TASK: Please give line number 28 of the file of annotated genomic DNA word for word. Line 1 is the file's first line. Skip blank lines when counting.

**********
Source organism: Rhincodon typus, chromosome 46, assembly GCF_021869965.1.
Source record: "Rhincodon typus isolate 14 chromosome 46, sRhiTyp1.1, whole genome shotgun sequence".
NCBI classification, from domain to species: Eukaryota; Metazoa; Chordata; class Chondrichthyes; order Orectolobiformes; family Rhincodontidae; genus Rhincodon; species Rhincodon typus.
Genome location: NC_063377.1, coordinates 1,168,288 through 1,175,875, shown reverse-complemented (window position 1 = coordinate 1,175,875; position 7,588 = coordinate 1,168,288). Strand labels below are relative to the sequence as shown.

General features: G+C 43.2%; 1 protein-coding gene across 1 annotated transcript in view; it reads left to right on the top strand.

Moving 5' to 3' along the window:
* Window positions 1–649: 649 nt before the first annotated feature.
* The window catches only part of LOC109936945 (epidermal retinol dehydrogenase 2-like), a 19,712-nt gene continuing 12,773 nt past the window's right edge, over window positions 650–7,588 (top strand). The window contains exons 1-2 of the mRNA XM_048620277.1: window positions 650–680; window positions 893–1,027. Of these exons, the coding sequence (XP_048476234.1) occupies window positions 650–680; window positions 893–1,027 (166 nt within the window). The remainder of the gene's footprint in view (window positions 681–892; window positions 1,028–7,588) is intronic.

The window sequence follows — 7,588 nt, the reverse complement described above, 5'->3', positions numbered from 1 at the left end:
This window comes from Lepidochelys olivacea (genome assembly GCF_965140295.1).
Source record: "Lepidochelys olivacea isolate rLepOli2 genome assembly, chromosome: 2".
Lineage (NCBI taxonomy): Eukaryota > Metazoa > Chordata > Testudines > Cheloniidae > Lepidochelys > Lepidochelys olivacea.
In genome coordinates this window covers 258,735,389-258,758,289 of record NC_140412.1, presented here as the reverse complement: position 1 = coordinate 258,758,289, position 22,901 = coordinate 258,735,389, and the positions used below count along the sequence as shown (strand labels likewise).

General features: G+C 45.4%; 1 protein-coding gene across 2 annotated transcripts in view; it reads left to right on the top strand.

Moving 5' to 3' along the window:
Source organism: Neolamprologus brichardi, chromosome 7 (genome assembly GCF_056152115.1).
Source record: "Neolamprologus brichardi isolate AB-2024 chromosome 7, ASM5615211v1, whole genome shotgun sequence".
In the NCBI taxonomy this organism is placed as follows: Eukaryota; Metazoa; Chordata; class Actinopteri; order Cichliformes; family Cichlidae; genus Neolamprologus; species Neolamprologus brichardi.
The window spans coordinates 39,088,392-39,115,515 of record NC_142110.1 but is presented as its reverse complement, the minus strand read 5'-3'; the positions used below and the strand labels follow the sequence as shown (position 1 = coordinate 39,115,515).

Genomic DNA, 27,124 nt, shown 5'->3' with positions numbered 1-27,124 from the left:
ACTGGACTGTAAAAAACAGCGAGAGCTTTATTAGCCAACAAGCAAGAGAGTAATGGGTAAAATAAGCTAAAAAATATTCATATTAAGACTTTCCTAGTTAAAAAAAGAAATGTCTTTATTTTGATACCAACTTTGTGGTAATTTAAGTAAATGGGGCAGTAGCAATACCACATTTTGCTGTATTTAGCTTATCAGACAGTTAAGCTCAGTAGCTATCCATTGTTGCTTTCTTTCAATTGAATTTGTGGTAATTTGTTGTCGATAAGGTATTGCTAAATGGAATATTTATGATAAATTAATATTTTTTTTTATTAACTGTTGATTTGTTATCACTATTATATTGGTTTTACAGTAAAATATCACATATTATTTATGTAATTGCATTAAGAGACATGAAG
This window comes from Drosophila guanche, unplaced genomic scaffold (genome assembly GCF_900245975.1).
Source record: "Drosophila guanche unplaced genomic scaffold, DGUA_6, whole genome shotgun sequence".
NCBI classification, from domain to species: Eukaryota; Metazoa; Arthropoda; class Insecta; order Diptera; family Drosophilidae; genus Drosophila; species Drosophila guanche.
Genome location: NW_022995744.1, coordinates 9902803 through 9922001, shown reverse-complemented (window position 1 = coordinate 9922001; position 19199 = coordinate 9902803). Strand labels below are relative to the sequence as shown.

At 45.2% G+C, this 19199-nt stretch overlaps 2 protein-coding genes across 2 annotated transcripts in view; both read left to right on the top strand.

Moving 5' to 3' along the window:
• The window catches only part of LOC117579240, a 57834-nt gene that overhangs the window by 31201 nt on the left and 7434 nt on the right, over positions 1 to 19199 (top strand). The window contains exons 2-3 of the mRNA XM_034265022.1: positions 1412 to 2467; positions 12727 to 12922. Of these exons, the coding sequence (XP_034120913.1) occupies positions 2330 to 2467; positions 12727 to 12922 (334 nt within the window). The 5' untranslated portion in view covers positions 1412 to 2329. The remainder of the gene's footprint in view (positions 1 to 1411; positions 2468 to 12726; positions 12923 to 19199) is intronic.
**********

• The window catches only part of LOC117579240, a 57834-nt gene that overhangs the window by 31201 nt on the left and 7434 nt on the right, over positions 1 to 19199 (top strand). The window contains exons 2-3 of the mRNA XM_034265022.1: positions 1412 to 2467; positions 12727 to 12922. Of these exons, the coding sequence (XP_034120913.1) occupies positions 2330 to 2467; positions 12727 to 12922 (334 nt within the window). The 5' untranslated portion in view covers positions 1412 to 2329. The remainder of the gene's footprint in view (positions 1 to 1411; positions 2468 to 12726; positions 12923 to 19199) is intronic.